29 July 2011

Why are financial bubbles so easily popped?
When Paul Volcker set out to slay the inflation monster in the early eighties, the Effective Fed Funds Rate had to go up to more than 19% before he was successful. In contrast, financial asset inflation seems to be a delicate creature; it takes only an interest rate of 5%-7% to kill it. Why?

The answer is obviously leverage.

Consider a hedge fund with an equity capital of $5 that borrows $95. It invests the money in the stock market.

At an interest rate of 0%, when the market rises 1% the fund earns a return of 20% on equity. Given five such days in a year when the market rises 1% the fund can easily earn a return of 100% on equity. Nice bonuses all around. Thank you, Mr Bernanke!

When the interest rate is 1% the annual cost of financing is 0.95%. So the market needs to rise nearly 2% to give a return of 20% on equity. If the market remains stationary, the fund undergoes a loss of nearly 20% on equity.

When the interest rate is 2% the annual cost of financing is 1.9%, so the market needs to rise nearly 3% to give a return of 20% on equity. If the market does not rise, the fund suffers a loss of 38% on equity.

When the interest rate is 5% the annual cost of financing is 4.75%, so the market must rise 5.75% to give a return of 20% on equity. If the market does not rise, almost all the fund's equity gets wiped out.

We have not considered staffing and other costs or the fact that a hedge fund can bet on the market's fall as well as its rise. But despite the simplification the idea is clear. Each percentage rise in interest rates increases the risk that a highly leveraged hedge fund can go bankrupt. It is not surprising, therefore, that a Fed Funds Rate of 5% is enough to pop most bubbles.

So what are the implications for policy? The US government has tried to set limits on bonuses, on the transparency of hedge funds and other financial institutions, on capital requirements and so on. I rather agree with Alan Greenspan that no regulator can keep pace with changes in financial engineering. To remove all risk from the system one would need to have a regulator looking over the shoulder of every trader. That would be going the way of the Soviet Union. And I doubt whether even that would prevent catastrophes.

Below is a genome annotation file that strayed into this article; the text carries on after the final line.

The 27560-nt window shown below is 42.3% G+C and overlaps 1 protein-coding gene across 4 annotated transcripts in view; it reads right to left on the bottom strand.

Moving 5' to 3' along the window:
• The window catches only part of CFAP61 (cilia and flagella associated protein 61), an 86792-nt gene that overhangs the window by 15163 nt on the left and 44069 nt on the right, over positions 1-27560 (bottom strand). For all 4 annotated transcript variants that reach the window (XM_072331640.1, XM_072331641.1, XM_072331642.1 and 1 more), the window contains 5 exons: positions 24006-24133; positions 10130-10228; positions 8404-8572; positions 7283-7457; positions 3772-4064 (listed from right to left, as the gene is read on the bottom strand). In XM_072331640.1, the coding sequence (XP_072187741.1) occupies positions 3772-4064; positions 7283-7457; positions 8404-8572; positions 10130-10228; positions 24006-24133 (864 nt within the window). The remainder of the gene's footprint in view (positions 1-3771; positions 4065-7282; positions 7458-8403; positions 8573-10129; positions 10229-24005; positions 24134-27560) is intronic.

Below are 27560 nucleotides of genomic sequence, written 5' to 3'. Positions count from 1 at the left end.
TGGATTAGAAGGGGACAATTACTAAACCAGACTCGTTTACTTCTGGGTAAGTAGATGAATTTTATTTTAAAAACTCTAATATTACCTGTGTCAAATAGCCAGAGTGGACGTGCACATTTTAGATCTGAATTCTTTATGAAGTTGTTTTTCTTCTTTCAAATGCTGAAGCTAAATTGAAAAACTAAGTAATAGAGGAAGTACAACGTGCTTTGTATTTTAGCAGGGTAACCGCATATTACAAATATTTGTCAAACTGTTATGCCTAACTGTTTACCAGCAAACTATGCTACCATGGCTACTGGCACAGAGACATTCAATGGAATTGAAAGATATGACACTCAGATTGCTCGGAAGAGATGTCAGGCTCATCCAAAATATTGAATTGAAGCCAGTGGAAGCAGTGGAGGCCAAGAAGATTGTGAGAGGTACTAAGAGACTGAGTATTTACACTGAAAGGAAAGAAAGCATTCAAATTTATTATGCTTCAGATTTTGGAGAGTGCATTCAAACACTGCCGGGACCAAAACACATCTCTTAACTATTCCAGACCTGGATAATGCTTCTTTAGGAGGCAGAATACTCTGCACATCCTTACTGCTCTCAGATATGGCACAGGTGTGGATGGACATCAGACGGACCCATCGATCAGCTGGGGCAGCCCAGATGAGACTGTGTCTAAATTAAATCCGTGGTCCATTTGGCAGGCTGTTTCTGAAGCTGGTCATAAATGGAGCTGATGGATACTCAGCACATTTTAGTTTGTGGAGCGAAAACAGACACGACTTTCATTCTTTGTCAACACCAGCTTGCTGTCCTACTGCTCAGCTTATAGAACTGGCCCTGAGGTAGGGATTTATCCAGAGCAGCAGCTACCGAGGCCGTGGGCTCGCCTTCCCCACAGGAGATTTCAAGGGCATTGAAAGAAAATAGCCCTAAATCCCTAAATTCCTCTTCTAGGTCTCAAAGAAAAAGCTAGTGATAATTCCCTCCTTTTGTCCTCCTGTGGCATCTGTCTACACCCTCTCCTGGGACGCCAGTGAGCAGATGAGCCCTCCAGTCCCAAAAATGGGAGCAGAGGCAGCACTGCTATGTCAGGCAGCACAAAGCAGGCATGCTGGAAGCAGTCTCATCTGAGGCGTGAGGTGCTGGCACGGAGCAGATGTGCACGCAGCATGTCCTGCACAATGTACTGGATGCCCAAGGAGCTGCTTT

On the other hand, a Fed Funds Rate of about 5% seems guaranteed to prevent any asset bubble from growing, judging from the past decade. But won't that also penalise businesses producing real goods and services? I have argued in Why banks do not lend at near-zero interest rates that both the economics and the evidence give the lie to this fear.

For a firm producing real goods and services, an interest rate of 10% probably won't add more than a percentage point or two to total cost. And this can easily be absorbed or passed on to customers. For financial trading firms, though, such an interest rate would be disastrous.

There is a curious corollary to the above thesis. I argued that raising the interest rate to moderate levels prevents any money from going to feed bubbles. Carrying the argument a step further, low interest rates, by diverting money to asset inflation, keeps the inflation of real goods and services down.

This conclusion militates against all common sense. In its favour, consider the fact that before the Great Depression, the crash in Japan, and the Great Recession, inflation was very low. That is to say, low inflation need not be a sign of slow monetary expansion, but quite the opposite: an indication that money is growing steeply.

Category: Economics

Philip George
Understanding Keynes to go beyond him

Buy my new ebook
Contact Me
October 2022
September 2022
March 2022
January 2022
October 2021
August 2021
July 2021
August 2019
October 2018
April 2018
December 2016
October 2016
August 2016
July 2016
April 2016
March 2016
January 2016
December 2015
November 2015
October 2015
September 2015
August 2015
June 2015
May 2015
February 2015
November 2014
October 2014
August 2014
May 2014
April 2014
December 2013
October 2013
July 2013
May 2013
January 2013
November 2012
October 2012
August 2012
July 2012
June 2012
May 2012
March 2012
February 2012
January 2012
December 2011
November 2011
August 2011
July 2011
June 2011
May 2011
April 2011
March 2011
August 2010
October 2009
May 2009
June 2008
March 2008
February 2008
January 2008
December 2007
August 2007
June 2007
May 2007